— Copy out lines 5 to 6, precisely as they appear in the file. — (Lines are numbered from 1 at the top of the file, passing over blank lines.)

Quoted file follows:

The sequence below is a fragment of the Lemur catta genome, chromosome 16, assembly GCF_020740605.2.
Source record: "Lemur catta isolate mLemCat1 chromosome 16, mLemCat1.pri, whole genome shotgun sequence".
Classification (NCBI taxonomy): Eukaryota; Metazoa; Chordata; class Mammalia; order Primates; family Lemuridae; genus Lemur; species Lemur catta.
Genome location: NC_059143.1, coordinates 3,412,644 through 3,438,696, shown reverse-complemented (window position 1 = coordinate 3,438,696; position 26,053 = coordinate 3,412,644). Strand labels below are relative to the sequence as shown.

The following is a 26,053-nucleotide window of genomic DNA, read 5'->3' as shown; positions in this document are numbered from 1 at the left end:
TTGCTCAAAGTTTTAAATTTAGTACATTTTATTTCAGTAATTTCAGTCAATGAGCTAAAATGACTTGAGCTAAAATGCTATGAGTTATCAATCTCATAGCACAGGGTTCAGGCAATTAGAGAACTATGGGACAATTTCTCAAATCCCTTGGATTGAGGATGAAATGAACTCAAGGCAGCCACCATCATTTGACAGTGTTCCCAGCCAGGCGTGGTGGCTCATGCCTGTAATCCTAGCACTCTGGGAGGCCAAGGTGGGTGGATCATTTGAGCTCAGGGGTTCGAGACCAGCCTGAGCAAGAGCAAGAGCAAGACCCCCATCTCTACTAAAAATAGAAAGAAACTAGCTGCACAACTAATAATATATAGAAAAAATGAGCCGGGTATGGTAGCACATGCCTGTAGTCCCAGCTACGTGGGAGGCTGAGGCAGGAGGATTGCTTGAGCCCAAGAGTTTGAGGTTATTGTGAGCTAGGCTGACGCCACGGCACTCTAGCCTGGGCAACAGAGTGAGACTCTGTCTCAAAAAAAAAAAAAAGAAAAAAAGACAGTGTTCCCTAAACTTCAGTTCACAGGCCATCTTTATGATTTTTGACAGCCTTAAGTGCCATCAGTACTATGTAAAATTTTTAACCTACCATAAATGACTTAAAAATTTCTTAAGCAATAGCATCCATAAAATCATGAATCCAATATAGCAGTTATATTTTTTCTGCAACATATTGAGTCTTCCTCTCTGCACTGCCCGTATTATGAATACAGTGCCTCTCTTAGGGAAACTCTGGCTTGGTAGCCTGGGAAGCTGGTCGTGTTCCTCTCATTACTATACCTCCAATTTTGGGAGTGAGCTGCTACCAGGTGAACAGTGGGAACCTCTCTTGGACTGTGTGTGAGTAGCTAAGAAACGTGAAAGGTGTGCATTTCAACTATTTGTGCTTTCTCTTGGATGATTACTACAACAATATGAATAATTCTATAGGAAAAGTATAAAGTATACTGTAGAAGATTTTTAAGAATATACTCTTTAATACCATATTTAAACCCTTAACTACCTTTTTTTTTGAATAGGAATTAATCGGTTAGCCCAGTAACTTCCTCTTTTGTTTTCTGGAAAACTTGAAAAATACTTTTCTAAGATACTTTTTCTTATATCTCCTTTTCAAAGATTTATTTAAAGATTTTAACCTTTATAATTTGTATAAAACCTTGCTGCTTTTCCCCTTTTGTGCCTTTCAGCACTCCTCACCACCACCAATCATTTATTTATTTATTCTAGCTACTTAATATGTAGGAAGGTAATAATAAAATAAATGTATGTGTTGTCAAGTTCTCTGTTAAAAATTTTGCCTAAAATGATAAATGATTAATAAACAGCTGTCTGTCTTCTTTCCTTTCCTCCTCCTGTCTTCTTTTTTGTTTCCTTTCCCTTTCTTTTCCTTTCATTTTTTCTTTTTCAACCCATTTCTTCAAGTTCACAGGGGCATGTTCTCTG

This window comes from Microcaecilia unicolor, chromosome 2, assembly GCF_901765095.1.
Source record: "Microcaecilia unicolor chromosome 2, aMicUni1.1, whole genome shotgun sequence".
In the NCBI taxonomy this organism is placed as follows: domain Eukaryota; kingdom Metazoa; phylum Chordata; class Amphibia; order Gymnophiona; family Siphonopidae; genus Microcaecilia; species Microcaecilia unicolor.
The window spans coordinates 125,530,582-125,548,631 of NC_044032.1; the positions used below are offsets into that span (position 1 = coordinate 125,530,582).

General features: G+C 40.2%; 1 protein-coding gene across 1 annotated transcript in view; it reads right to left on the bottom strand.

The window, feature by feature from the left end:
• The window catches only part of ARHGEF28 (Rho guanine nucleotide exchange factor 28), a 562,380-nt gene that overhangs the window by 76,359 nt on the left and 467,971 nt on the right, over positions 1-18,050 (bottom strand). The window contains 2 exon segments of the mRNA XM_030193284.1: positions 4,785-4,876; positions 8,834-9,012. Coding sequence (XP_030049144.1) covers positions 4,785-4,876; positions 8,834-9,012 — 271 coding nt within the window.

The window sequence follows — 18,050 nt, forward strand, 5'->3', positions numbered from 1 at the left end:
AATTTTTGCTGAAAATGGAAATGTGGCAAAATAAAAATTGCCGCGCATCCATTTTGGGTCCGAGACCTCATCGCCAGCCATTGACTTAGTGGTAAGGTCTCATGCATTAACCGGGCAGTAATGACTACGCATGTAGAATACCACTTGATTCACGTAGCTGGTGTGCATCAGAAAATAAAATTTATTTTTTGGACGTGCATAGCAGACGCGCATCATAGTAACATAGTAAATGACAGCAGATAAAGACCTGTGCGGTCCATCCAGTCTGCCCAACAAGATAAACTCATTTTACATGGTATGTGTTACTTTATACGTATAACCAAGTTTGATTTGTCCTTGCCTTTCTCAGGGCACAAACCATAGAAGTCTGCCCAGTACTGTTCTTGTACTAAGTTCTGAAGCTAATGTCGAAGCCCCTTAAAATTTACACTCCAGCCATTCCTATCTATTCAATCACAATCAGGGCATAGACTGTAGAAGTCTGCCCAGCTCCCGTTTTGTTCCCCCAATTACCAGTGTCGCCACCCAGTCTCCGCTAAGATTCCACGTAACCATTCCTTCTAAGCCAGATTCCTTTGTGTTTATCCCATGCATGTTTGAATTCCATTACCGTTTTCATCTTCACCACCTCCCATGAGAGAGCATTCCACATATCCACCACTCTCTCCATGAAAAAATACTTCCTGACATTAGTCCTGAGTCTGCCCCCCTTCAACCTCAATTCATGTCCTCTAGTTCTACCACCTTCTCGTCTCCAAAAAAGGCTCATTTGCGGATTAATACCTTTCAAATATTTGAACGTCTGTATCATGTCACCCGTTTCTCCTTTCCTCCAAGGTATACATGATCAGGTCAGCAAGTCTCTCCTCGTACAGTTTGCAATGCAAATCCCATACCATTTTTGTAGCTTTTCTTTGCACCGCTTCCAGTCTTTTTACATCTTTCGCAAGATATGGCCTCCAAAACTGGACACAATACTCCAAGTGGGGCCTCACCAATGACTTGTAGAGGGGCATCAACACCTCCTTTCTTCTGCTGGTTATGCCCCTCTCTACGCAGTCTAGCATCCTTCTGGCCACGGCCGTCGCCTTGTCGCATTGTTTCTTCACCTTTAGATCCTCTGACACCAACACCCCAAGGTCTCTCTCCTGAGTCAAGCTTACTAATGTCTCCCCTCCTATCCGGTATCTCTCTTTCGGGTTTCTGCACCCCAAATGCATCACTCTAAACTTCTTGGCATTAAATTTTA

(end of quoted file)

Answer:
The following is a 26,053-nucleotide window of genomic DNA, read 5'->3' as shown; positions in this document are numbered from 1 at the left end:
TTGCTCAAAGTTTTAAATTTAGTACATTTTATTTCAGTAATTTCAGTCAATGAGCTAAAATGACTTGAGCTAAAATGCTATGAGTTATCAATCTCATAGCACAGGGTTCAGGCAATTAGAGAACTATGGGACAATTTCTCAAATCCCTTGGATTGAGGATGAAATGAACTCAAGGCAGCCACCATCATTTGACAGTGTTCCCAGCCAGGCGTGGTGGCTCATGCCTGTAATCCTAGCACTCTGGGAGGCCAAGGTGGGTGGATCATTTGAGCTCAGGGGTTCGAGACCAGCCTGAGCAAGAGCAAGAGCAAGACCCCCATCTCTACTAAAAATAGAAAGAAACTAGCTGCACAACTAATAATATATAGAAAAAATGAGCCGGGTATGGTAGCACATGCCTGTAGTCCCAGCTACGTGGGAGGCTGAGGCAGGAGGATTGCTTGAGCCCAAGAGTTTGAGGTTATTGTGAGCTAGGCTGACGCCACGGCACTCTAGCCTGGGCAACAGAGTGAGACTCTGTCTCAAAAAAAAAAAAAAGAAAAAAAGACAGTGTTCCCTAAACTTCAGTTCACAGGCCATCTTTATGATTTTTGACAGCCTTAAGTGCCATCAGTACTATGTAAAATTTTTAACCTACCATAAATGACTTAAAAATTTCTTAAGCAATAGCATCCATAAAATCATGAATCCAATATAGCAGTTATATTTTTTCTGCAACATATTGAGTCTTCCTCTCTGCACTGCCCGTATTATGAATACAGTGCCTCTCTTAGGGAAACTCTGGCTTGGTAGCCTGGGAAGCTGGTCGTGTTCCTCTCATTACTATACCTCCAATTTTGGGAGTGAGCTGCTACCAGGTGAACAGTGGGAACCTCTCTTGGACTGTGTGTGAGTAGCTAAGAAACGTGAAAGGTGTGCATTTCAACTATTTGTGCTTTCTCTTGGATGATTACTACAACAATATGAATAATTCTATAGGAAAAGTATAAAGTATACTGTAGAAGATTTTTAAGAATATACTCTTTAATACCATATTTAAACCCTTAACTACCTTTTTTTTTGAATAGGAATTAATCGGTTAGCCCAGTAACTTCCTCTTTTGTTTTCTGGAAAACTTGAAAAATACTTTTCTAAGATACTTTTTCTTATATCTCCTTTTCAAAGATTTATTTAAAGATTTTAACCTTTATAATTTGTATAAAACCTTGCTGCTTTTCCCCTTTTGTGCCTTTCAGCACTCCTCACCACCACCAATCATTTATTTATTTATTCTAGCTACTTAATATGTAGGAAGGTAATAATAAAATAAATGTATGTGTTGTCAAGTTCTCTGTTAAAAATTTTGCCTAAAATGATAAATGATTAATAAACAGCTGTCTGTCTTCTTTCCTTTCCTCCTCCTGTCTTCTTTTTTGTTTCCTTTCCCTTTCTTTTCCTTTCATTTTTTCTTTTTCAACCCATTTCTTCAAGTTCACAGGGGCATGTTCTCTG